Did you know that Sheldon's entire collection is searchable on our website at www.sheldonartmuseum.org/collection? While every piece of art has an entry, not every work has been photographed yet. Thanks to grants from the Institute of Museum and Library Services and other generous sponsors, we're able to continue our digitization project and make images of each artwork available online. This often feels like a slow process, but the results are definitely worth it! #Digitization #MovingForward
Wow! The work that the Preservation Programs at the U.S. National Archives is amazing. ... See MoreSee Less
The mission of the National Archives is to provide public access to Federal Government records in our custody and control. How do we provide access to a record that looks like THIS?! This record is a great example of the after effects of the 1973 NPRC fire. Distortion in records was caused when the water-soaked and mangled records began to dry out after the fire, ensuring that the contorted configuration. On a daily basis, the Preservation Lab in St. Louis receives records that look exactly like the one photoed below--distorted and clearly not accessible to the requester. This record, rightfully dubbed the “football” by Preservation technicians that worked on it, was 5 inches thick then it arrived in the Lab for preservation treatment. It wasn’t the number of pages that caused this record to be so thick; it was caused by the gnarled and twisted pages that formed it into a distorted block after the fire. The first step in the treatment process is to carefully pull apart the mangled pages one by one, if possible. Next, technicians surface clean each page as much as possible. Preservation technicians then humidify the record. By slowly re-introducing moisture back into the paper, the paper fibers begin to relax. The pages then spend a short time in a press sandwiched between absorbent blotter which extracts excess moisture from the paper and leave the page flat. This record was only 82 pages and easily fit into a file folder after the preservation treatment was complete. As you see in the second photo, most of the pages had to be placed into a polyester sleeve to better help stabilize the paper during handling. Working on distorted “footballs” like these is just one way the Preservation department in St. Louis works to provide access to National Archive records. In the end, it is a touchdown for everyone!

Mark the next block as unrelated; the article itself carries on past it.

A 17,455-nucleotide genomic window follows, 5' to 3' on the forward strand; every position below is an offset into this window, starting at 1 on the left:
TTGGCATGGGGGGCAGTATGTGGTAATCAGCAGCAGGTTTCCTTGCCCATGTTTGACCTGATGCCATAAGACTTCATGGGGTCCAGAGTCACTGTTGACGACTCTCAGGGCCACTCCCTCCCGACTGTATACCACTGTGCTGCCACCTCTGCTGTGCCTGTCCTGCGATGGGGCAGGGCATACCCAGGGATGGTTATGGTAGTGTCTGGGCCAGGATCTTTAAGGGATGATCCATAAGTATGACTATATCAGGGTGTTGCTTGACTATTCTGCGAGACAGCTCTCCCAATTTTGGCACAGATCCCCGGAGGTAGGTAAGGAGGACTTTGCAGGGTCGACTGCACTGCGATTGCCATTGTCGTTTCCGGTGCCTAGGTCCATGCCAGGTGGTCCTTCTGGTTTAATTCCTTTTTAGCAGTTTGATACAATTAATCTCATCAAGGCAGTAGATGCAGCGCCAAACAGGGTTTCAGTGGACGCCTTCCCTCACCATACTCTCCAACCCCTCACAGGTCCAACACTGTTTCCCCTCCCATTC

What's the strangest thing hiding in your collection? ... See MoreSee Less
We had some excitement at the Hastings Museum this week! A vial of tear gas was discovered by while we were working within our collection. The item was used for protecting one's safe from thieves. The vial was attached to the locking mechanism on the inside of a safe. If a burglar tried to punch the locking mechanism, he would break the glass vial and release the tear gas. It is not uncommon to find dangerous objects within a museum collection. Safety procedures are in place to ensure the safety of our staff and visitors. A huge shout out to Hastings Police Department - Nebraska for helping to properly dispose of the tear gas! #mycollectioncouldkillme"